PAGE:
As always, the courts benefited immeasurably from the leadership and guidance of the judges who serve on the Judicial Conference of the United States. The Judiciary family showed its appreciation with a yearlong celebration of the Conference’s centennial — 100 years of building on Chief Justice William Howard Taft’s vision of an efficient and independent judicial branch.
Established by Congress in 1922, the Conference sets policy for the Judiciary through its 25 committees, which work on virtually every facet of the federal court system, including budget, court administration, facilities, human resources, the public defense function, information technology, judicial security, and rules of practice and procedure. The Conference has helped the Judiciary meet new challenges, including national emergencies such as the COVID-19 pandemic, and it has protected the Judiciary’s constitutional role and independence through effective self-governance.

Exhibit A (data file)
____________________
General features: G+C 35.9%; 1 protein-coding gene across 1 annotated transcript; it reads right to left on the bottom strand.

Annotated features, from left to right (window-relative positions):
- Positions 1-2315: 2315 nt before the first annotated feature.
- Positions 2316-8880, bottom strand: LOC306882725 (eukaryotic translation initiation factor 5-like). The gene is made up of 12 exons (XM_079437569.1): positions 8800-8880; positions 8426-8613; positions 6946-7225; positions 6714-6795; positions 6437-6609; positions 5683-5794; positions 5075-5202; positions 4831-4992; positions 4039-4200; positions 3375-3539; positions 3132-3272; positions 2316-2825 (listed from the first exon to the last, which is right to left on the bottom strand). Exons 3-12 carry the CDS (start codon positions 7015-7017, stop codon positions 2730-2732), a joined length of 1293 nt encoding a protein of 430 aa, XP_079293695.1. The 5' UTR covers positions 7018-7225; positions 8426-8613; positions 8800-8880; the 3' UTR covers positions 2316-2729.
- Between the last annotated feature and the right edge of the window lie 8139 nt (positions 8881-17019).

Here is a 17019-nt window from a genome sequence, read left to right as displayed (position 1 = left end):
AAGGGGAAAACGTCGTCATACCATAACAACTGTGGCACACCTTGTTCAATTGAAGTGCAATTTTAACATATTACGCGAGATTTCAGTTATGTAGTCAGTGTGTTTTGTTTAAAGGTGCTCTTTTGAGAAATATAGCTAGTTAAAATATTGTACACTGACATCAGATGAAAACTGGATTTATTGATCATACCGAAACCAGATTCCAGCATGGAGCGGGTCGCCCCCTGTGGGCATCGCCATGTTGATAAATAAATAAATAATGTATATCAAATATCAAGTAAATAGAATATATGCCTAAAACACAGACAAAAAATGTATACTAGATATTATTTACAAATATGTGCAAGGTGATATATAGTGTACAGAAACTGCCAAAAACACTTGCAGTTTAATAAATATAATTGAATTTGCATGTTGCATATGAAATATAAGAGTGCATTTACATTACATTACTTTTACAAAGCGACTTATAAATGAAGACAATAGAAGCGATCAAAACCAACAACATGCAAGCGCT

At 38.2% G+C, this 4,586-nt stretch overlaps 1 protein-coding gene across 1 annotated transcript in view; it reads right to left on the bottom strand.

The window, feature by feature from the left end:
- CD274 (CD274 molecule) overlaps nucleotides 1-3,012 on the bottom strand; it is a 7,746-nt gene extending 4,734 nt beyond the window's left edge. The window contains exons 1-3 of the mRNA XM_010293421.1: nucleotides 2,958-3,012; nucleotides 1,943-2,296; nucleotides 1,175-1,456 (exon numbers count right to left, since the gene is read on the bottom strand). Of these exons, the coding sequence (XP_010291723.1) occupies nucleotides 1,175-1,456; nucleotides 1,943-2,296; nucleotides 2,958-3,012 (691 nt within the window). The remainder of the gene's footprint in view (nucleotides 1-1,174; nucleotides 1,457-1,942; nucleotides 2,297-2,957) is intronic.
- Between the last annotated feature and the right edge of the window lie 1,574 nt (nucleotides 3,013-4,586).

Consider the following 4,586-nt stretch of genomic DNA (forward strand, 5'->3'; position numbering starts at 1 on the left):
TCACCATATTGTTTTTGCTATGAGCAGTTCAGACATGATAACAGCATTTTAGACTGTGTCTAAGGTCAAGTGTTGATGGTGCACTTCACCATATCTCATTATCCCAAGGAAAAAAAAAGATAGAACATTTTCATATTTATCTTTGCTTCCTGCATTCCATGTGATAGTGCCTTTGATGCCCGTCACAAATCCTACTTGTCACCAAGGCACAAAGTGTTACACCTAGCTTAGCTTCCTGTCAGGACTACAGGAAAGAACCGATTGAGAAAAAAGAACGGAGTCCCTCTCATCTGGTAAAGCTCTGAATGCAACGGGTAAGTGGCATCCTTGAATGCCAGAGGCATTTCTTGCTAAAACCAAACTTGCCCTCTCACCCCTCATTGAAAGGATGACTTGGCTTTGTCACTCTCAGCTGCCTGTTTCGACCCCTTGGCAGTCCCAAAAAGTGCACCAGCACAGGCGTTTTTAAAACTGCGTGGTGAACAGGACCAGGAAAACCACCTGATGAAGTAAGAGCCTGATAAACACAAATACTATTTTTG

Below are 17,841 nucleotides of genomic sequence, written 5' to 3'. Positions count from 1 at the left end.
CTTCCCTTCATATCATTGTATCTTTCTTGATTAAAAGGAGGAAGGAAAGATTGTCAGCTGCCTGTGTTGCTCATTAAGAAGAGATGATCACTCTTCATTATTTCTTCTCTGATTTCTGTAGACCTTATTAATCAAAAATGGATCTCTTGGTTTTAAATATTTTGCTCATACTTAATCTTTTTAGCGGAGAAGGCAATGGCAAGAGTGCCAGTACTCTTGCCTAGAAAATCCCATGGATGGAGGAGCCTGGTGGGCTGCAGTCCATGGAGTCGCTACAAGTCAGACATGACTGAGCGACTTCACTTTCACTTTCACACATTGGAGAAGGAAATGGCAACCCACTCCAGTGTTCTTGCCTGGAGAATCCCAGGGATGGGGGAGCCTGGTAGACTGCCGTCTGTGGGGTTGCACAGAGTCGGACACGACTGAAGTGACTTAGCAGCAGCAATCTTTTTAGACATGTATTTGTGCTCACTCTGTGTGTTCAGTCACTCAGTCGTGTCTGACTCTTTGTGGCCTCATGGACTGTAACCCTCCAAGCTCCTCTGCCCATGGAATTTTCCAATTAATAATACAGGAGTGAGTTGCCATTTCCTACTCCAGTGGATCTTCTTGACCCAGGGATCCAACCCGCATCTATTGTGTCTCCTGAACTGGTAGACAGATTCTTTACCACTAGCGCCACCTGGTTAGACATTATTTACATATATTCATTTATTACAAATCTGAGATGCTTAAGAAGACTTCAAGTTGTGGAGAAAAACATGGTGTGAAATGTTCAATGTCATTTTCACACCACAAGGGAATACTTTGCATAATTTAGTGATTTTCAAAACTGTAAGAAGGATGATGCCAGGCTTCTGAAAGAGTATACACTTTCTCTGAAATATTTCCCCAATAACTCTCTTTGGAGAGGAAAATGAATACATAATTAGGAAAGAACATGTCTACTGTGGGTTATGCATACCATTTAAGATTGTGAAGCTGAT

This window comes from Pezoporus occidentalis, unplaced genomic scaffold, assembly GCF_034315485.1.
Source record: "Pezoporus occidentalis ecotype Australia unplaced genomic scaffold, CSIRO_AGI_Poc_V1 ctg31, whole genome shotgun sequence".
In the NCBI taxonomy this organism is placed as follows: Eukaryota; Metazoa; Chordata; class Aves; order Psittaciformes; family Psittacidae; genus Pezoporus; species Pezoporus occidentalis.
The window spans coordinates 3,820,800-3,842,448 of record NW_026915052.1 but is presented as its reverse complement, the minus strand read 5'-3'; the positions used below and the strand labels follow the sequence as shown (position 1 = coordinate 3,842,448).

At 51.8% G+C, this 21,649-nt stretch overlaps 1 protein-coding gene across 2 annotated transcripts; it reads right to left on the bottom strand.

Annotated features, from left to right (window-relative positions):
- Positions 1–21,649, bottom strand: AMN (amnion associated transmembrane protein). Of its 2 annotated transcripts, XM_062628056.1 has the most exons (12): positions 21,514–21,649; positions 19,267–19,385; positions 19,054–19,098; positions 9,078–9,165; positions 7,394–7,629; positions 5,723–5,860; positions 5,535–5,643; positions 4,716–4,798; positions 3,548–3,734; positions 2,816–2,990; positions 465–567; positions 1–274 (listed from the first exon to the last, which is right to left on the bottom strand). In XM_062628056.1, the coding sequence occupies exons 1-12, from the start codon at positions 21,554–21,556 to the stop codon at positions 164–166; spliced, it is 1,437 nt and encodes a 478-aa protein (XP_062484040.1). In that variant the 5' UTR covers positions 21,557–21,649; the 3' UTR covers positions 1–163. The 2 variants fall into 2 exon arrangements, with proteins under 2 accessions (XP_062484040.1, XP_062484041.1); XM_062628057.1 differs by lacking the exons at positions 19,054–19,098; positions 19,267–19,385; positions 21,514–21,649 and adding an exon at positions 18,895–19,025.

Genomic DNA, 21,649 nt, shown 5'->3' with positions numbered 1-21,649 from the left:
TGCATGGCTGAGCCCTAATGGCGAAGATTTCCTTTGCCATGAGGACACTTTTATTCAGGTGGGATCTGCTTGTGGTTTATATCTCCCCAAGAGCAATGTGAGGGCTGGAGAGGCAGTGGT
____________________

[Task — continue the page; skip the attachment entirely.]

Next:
At every level, in every court and court office, this past year and every year, our judges and employees share something in common — a fervent belief that their work matters. Whatever their role or responsibility, they can look back on the accomplishments of the past year with pride, knowing they did their best to fulfill their mission and to serve the public that depends on them for the fair and impartial delivery of justice in American democracy.